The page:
10. Don’t Smoke

Stopping smoking is the best way to reduce further damage to your lungs. What’s more, smoking makes you more likely to catch respiratory illnesses, and it can make cold and flu symptoms worse. The CDC offers an app, hotline, and SMS resources for help with quitting smoking. Nicotine replacement therapy is an option for people having difficulty with this change.

Managing COPD in Cold Weather

Keep in mind that even if you manage to avoid getting sick, the colder air in fall and winter can irritate your airways and lead to more wheezing, coughing, and shortness of breath.

“Our metabolism in cold weather is increased, so you have to burn more oxygen and therefore have to breathe more,” says Sciurba. “It can be irritating and result in bronchospasm. It doesn’t necessarily predispose a person to getting flu, but it can be challenging.”

The following tips can help keep COPD symptoms in check when temperatures drop.

11. Check Air Quality Forecasts

Pollution tends to be higher in winter, and it can be dangerous for people with COPD symptoms. Keep an eye on air pollution, and try to stay inside as much as possible on days when it’s elevated.

12. Avoid Wood-Burning Fires

While a fire in the fireplace might be your idea of a cozy winter evening, the smoke and fumes can aggravate your lungs, especially if you have a lung disease like COPD. Warm up under a pile of blankets instead.

13. Preempt Symptoms With Your Reliever Medication

If you have a reliever inhaler, always keep it on hand in cold weather to respond to symptoms quickly.

14. Cover Your Nose and Mouth With a Scarf When You Head Outside

Breathe in through your nose and out through your mouth. This helps keep the air you breathe warmer, so you’re less likely to aggravate your lungs.

15. Warm Up Your Home

Even if you thrive in cooler temperatures, now’s not the time to turn down the thermostat. Asthma and Lung UK recommends setting it to at least 64 degrees Fahrenheit and layering up on clothes.

16. Avoid Exercising Outside

Heavier breathing during outdoor activities in cold weather can make COPD symptoms worse.

What Should You Do if You Think You’re Getting Sick?

If you get sick, stick to your prescribed COPD plan, drink plenty of fluids, and rest to help your body heal. If you feel safe, and it seems your COPD is under control, it’s usually okay to see if you can improve on your own before calling your doctor. You should always ask your doctor, however, before taking any medications, including over-the-counter cold or flu medications.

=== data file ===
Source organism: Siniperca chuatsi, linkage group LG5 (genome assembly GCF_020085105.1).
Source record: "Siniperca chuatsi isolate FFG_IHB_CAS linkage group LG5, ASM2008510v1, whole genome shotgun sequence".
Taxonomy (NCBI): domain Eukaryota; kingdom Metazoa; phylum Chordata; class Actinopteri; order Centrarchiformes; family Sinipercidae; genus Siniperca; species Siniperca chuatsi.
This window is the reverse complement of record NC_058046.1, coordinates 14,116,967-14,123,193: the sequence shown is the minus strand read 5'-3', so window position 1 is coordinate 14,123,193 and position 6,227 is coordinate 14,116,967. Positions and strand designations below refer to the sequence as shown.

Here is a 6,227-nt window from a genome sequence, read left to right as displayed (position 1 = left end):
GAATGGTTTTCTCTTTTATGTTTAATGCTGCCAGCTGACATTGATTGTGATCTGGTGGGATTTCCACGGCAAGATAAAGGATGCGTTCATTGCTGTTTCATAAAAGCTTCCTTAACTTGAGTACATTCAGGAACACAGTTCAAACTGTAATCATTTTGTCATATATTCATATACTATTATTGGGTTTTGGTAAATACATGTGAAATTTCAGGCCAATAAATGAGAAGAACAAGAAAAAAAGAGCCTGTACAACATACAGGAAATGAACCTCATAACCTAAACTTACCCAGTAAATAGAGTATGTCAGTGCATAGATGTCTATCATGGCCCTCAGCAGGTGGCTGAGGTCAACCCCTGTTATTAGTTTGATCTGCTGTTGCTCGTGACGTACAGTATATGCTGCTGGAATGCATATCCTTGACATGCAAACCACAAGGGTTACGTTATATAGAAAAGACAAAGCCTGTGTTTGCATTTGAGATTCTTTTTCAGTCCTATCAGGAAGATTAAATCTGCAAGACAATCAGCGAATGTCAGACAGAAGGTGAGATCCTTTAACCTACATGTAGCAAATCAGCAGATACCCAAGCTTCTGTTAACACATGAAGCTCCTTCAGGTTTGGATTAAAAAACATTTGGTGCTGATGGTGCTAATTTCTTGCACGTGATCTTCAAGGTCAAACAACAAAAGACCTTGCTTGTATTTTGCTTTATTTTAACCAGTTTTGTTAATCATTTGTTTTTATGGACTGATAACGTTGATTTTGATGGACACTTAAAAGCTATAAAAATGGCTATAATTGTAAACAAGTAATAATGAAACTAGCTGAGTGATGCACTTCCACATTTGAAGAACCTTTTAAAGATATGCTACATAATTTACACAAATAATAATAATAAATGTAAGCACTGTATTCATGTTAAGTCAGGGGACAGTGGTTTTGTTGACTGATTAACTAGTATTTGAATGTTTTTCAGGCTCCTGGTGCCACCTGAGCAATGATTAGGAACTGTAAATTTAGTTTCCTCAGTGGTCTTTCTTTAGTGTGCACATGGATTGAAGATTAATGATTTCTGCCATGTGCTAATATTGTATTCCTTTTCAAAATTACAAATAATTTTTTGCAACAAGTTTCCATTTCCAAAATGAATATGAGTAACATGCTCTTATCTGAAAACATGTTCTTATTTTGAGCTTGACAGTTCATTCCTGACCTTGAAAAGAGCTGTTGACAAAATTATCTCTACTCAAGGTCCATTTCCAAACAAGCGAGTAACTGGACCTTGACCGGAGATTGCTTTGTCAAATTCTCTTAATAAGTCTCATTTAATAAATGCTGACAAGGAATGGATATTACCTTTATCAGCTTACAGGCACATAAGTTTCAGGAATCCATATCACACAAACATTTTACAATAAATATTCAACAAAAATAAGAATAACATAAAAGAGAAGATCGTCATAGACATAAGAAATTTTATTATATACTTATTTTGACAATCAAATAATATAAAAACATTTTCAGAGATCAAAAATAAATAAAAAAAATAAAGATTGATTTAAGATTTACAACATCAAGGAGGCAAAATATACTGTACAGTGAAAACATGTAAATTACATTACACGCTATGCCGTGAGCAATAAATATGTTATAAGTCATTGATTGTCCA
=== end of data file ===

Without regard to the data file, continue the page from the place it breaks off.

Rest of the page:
If you sense that your COPD is getting worse, don’t wait until your symptoms are severe to call your healthcare provider. Your doctor can offer medications to ease your symptoms, such as increased bronchodilator therapy, antibiotics, or oral steroid medication, to reduce the likelihood that you’ll need emergency care.

Symptoms that always warrant a call to your practitioner include:

  • Fever, especially if you have cold or flu symptoms
  • Shortness of breath that’s worse than usual or happens more often (you need more frequent treatments or can’t walk as far as usual, for example)
  • Increased coughing or wheezing
  • Changes in mucus color (including blood), thickness, amount, or odor
  • Extreme fatigue, headaches, dizziness, confusion, or irritability
  • Unexplained weight loss or sudden weight gain

The Takeaway

Flu season can be a risky time for people with COPD. But vaccinations, good hygiene, and steps to prevent exposure will reduce your risk of getting sick or experiencing COPD exacerbations.

Keep medications stocked up, monitor indoor and outdoor pollution, and stay warm to prevent the worst of COPD during winter. Speak to a doctor if you suspect you may be getting sick.

16 Ways to Stay Healthy During Cold and Flu Season if You Have COPD (2024)